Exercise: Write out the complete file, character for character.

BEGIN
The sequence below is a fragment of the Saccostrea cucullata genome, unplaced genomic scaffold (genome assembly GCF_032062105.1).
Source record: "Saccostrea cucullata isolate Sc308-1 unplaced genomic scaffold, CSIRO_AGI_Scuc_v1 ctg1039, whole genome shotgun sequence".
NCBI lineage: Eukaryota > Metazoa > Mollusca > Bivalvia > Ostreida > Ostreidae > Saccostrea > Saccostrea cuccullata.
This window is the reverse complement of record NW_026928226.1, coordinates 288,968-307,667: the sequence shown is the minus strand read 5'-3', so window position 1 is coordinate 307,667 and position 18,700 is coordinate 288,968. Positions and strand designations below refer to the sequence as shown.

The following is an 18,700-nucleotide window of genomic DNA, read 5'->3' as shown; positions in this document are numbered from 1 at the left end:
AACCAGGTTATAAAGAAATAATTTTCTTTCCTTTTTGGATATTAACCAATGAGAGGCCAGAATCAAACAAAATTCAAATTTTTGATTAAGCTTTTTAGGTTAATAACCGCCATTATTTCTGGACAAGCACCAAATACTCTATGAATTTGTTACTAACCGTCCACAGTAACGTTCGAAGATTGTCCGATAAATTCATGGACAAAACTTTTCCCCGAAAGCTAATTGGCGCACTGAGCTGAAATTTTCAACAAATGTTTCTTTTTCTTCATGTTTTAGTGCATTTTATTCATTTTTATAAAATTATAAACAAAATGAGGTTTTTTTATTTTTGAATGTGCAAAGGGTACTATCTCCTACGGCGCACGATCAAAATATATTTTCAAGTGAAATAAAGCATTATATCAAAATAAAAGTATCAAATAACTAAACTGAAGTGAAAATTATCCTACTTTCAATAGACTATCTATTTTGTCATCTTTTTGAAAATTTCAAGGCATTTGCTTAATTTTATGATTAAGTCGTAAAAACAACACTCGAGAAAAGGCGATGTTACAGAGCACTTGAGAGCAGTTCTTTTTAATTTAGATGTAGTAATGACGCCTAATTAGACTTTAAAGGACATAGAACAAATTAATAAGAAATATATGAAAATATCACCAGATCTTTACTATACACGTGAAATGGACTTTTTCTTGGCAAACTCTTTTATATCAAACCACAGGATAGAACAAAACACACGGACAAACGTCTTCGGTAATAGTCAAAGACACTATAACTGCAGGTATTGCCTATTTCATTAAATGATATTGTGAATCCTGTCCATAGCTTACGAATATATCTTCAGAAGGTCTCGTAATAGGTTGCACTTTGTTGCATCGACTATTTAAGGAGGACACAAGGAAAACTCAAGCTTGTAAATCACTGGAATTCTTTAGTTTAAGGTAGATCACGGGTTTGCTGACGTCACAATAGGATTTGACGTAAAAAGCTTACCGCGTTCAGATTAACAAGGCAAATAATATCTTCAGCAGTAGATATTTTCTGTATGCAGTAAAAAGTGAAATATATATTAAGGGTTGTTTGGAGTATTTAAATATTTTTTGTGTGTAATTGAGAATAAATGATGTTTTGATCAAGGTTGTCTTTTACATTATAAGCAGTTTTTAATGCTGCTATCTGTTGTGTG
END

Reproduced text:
The sequence below is a fragment of the Saccostrea cucullata genome, unplaced genomic scaffold (genome assembly GCF_032062105.1).
Source record: "Saccostrea cucullata isolate Sc308-1 unplaced genomic scaffold, CSIRO_AGI_Scuc_v1 ctg1039, whole genome shotgun sequence".
NCBI lineage: Eukaryota > Metazoa > Mollusca > Bivalvia > Ostreida > Ostreidae > Saccostrea > Saccostrea cuccullata.
This window is the reverse complement of record NW_026928226.1, coordinates 288,968-307,667: the sequence shown is the minus strand read 5'-3', so window position 1 is coordinate 307,667 and position 18,700 is coordinate 288,968. Positions and strand designations below refer to the sequence as shown.

The following is an 18,700-nucleotide window of genomic DNA, read 5'->3' as shown; positions in this document are numbered from 1 at the left end:
AACCAGGTTATAAAGAAATAATTTTCTTTCCTTTTTGGATATTAACCAATGAGAGGCCAGAATCAAACAAAATTCAAATTTTTGATTAAGCTTTTTAGGTTAATAACCGCCATTATTTCTGGACAAGCACCAAATACTCTATGAATTTGTTACTAACCGTCCACAGTAACGTTCGAAGATTGTCCGATAAATTCATGGACAAAACTTTTCCCCGAAAGCTAATTGGCGCACTGAGCTGAAATTTTCAACAAATGTTTCTTTTTCTTCATGTTTTAGTGCATTTTATTCATTTTTATAAAATTATAAACAAAATGAGGTTTTTTTATTTTTGAATGTGCAAAGGGTACTATCTCCTACGGCGCACGATCAAAATATATTTTCAAGTGAAATAAAGCATTATATCAAAATAAAAGTATCAAATAACTAAACTGAAGTGAAAATTATCCTACTTTCAATAGACTATCTATTTTGTCATCTTTTTGAAAATTTCAAGGCATTTGCTTAATTTTATGATTAAGTCGTAAAAACAACACTCGAGAAAAGGCGATGTTACAGAGCACTTGAGAGCAGTTCTTTTTAATTTAGATGTAGTAATGACGCCTAATTAGACTTTAAAGGACATAGAACAAATTAATAAGAAATATATGAAAATATCACCAGATCTTTACTATACACGTGAAATGGACTTTTTCTTGGCAAACTCTTTTATATCAAACCACAGGATAGAACAAAACACACGGACAAACGTCTTCGGTAATAGTCAAAGACACTATAACTGCAGGTATTGCCTATTTCATTAAATGATATTGTGAATCCTGTCCATAGCTTACGAATATATCTTCAGAAGGTCTCGTAATAGGTTGCACTTTGTTGCATCGACTATTTAAGGAGGACACAAGGAAAACTCAAGCTTGTAAATCACTGGAATTCTTTAGTTTAAGGTAGATCACGGGTTTGCTGACGTCACAATAGGATTTGACGTAAAAAGCTTACCGCGTTCAGATTAACAAGGCAAATAATATCTTCAGCAGTAGATATTTTCTGTATGCAGTAAAAAGTGAAATATATATTAAGGGTTGTTTGGAGTATTTAAATATTTTTTGTGTGTAATTGAGAATAAATGATGTTTTGATCAAGGTTGTCTTTTACATTATAAGCAGTTTTTAATGCTGCTATCTGTTGTGTG